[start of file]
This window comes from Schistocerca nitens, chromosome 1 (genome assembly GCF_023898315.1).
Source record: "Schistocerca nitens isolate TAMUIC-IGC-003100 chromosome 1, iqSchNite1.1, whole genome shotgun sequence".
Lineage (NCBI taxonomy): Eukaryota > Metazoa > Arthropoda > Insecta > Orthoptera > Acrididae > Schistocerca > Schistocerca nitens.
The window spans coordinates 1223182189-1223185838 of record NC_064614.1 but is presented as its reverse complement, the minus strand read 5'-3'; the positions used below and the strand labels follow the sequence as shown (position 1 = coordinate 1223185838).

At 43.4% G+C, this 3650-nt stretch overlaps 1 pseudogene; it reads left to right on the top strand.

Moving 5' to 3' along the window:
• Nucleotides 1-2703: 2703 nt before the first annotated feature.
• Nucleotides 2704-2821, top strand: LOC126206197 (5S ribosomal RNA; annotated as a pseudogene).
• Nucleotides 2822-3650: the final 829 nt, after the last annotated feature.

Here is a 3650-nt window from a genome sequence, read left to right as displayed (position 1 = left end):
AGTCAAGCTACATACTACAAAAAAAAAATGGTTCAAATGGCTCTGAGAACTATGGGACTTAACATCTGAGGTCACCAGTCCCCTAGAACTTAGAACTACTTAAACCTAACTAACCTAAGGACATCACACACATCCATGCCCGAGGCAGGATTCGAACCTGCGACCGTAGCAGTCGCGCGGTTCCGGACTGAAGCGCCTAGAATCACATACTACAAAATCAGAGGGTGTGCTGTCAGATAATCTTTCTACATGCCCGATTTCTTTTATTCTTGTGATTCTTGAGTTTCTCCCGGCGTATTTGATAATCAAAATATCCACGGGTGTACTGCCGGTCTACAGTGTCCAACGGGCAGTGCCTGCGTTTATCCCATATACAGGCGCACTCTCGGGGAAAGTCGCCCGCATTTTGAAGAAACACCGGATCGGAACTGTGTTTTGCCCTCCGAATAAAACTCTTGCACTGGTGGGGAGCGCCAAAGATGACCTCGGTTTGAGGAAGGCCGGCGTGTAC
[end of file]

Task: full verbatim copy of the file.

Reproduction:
This window comes from Schistocerca nitens, chromosome 1 (genome assembly GCF_023898315.1).
Source record: "Schistocerca nitens isolate TAMUIC-IGC-003100 chromosome 1, iqSchNite1.1, whole genome shotgun sequence".
Lineage (NCBI taxonomy): Eukaryota > Metazoa > Arthropoda > Insecta > Orthoptera > Acrididae > Schistocerca > Schistocerca nitens.
The window spans coordinates 1223182189-1223185838 of record NC_064614.1 but is presented as its reverse complement, the minus strand read 5'-3'; the positions used below and the strand labels follow the sequence as shown (position 1 = coordinate 1223185838).

At 43.4% G+C, this 3650-nt stretch overlaps 1 pseudogene; it reads left to right on the top strand.

Moving 5' to 3' along the window:
• Nucleotides 1-2703: 2703 nt before the first annotated feature.
• Nucleotides 2704-2821, top strand: LOC126206197 (5S ribosomal RNA; annotated as a pseudogene).
• Nucleotides 2822-3650: the final 829 nt, after the last annotated feature.

Here is a 3650-nt window from a genome sequence, read left to right as displayed (position 1 = left end):
AGTCAAGCTACATACTACAAAAAAAAAATGGTTCAAATGGCTCTGAGAACTATGGGACTTAACATCTGAGGTCACCAGTCCCCTAGAACTTAGAACTACTTAAACCTAACTAACCTAAGGACATCACACACATCCATGCCCGAGGCAGGATTCGAACCTGCGACCGTAGCAGTCGCGCGGTTCCGGACTGAAGCGCCTAGAATCACATACTACAAAATCAGAGGGTGTGCTGTCAGATAATCTTTCTACATGCCCGATTTCTTTTATTCTTGTGATTCTTGAGTTTCTCCCGGCGTATTTGATAATCAAAATATCCACGGGTGTACTGCCGGTCTACAGTGTCCAACGGGCAGTGCCTGCGTTTATCCCATATACAGGCGCACTCTCGGGGAAAGTCGCCCGCATTTTGAAGAAACACCGGATCGGAACTGTGTTTTGCCCTCCGAATAAAACTCTTGCACTGGTGGGGAGCGCCAAAGATGACCTCGGTTTGAGGAAGGCCGGCGTGTAC